As we approached a towering gopuram, alive with color and covered in exquisite sculptures of Hindu deities, my friend Samyuktha turned to me and carefully narrated what was about to happen. “South Indian temples are designed to awaken every one of your senses,” she explained. Inside, we would hear spirited music, taste tulsi leaf on our tongues, feel the cool temple floor beneath our bare feet, smell burning incense, and see radiant images and icons adorning the walls. Just a few minutes spent circling the sacred site would bring our bodies and minds to life.

I soon realized this same idea applies to every part of my experience in India. Within days of arriving in Mumbai, the city I chose to visit for my final year in the Harvard College in Asia Program, I concluded that India is a sensory overload in the very best way possible.

Mumbai has a sound, a musical blend of shouting market vendors and shrill car horns that whine morning and night, demanding attention. Each day, it had a new taste: bursts of sweetness when biting into kheer kadam, the sharp spice of a Bademiya kebab, a circus of flavors as I devoured my Thali lunch, though I’d sworn my carnivore self would never enjoy a meal that was entirely vegetarian. I still smell the salty sea-scent that surrounded us on our ferry to Elephanta Island, still feel the scrape of sand against my knee while diving to save a soccer goal at Chowpatty Beach. The sights, of course, are clearer than anything else, resurfaced in countless Facebook albums and group snaps. I won’t soon forget the jagged peaks of skyscrapers lining Marine Drive, or the Gateway of India, standing powerful and proud as swarms of pigeons take flight above it.

India challenged me more than anywhere else I’ve ever been, and this was especially true of the days we spent in Delhi and Agra, an additional excursion tacked on after our HCAP conference week. Without the St. Xavier’s College delegates who hosted us in Mumbai, nine of us Harvard students were left to navigate on our own, negotiating taxi fares, locating landmarks, and keeping our faces forward under the relentless gazes of men—rarely hostile, but always invasive, a constant burn that I never really got used to. My mind grew comfortable on overdrive, powered by buzzing alertness as I tried to reason my way through whatever situation was thrown at us. Whether we were hurtling through Delhi’s early morning mist in the back of a rickshaw or lounging in the lush gardens surrounding Humayun’s Tomb, I was never able to fully relax.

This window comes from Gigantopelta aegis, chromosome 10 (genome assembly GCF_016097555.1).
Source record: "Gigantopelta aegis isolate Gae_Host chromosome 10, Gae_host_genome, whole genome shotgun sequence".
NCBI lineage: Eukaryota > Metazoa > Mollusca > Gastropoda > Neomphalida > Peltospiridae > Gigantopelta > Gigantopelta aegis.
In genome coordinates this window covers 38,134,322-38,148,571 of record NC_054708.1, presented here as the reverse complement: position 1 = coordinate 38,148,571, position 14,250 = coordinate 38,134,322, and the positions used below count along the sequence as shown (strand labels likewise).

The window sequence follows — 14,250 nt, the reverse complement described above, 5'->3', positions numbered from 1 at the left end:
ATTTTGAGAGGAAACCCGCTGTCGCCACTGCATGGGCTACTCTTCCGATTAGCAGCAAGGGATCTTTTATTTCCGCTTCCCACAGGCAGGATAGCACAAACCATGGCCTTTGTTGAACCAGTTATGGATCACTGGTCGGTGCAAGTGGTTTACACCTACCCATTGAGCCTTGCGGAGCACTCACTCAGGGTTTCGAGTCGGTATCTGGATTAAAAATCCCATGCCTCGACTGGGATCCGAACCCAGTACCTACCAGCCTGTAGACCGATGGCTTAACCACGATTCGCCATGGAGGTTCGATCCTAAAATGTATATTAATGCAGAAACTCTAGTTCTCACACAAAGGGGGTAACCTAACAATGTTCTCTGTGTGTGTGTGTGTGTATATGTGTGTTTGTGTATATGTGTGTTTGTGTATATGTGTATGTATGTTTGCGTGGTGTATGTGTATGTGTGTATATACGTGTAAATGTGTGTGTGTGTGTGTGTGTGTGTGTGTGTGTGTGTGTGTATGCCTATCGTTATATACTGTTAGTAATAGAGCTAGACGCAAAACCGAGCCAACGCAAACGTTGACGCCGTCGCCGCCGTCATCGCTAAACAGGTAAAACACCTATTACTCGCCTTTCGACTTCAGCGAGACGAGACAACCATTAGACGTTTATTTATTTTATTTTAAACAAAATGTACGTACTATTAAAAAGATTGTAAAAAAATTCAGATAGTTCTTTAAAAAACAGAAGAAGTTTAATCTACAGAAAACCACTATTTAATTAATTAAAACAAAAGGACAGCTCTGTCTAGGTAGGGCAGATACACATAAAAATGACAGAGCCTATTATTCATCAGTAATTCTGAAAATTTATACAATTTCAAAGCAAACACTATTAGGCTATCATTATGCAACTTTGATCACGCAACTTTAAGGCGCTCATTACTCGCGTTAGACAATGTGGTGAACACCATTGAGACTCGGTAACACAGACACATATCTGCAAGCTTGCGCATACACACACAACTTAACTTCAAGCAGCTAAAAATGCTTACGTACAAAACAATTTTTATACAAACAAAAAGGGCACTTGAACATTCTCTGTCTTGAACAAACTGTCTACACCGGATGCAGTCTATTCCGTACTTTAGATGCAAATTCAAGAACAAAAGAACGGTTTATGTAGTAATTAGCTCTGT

If I’ve taken one thing away from my two weeks there, though, it’s that these places are worth the effort it takes to get to know them. For those who, like me, travel to seek discomfort and newness, India is a dream, brimming with far-reaching history and culture so beautiful and complex that even after hours of endless sights and sounds, tastes and smells, I still thirsted for more. There’s so much to learn, both in the classroom, like our lectures at St. Xavier’s, and out in the world, on tours around the immaculate Taj Mahal that’s every bit as marvelous as the stories make it seem.

But most of all, there’s so much to enjoy. We celebrated Holi on the actual holiday, and that afternoon filled with music, colors, and friends was one of the highlights of all my travels. We bartered for trinkets at Colaba Causeway, tied saris and tried on kurtas, toasted Old Monk rum beneath the full moon on a terrace overlooking the city. This trip left me with so many memories, and so many reasons to care—about India’s politics, its people, and the friends I left behind.

HCAP Mumbai was the last of my many Harvard travel experiences, and as I prepare to graduate in 25 days, I can confidently say there’s no place I would’ve rather visited to finish up my time here. Thanks for an incredible spring break, India. ‘Til next time—there’s still so much more to see.


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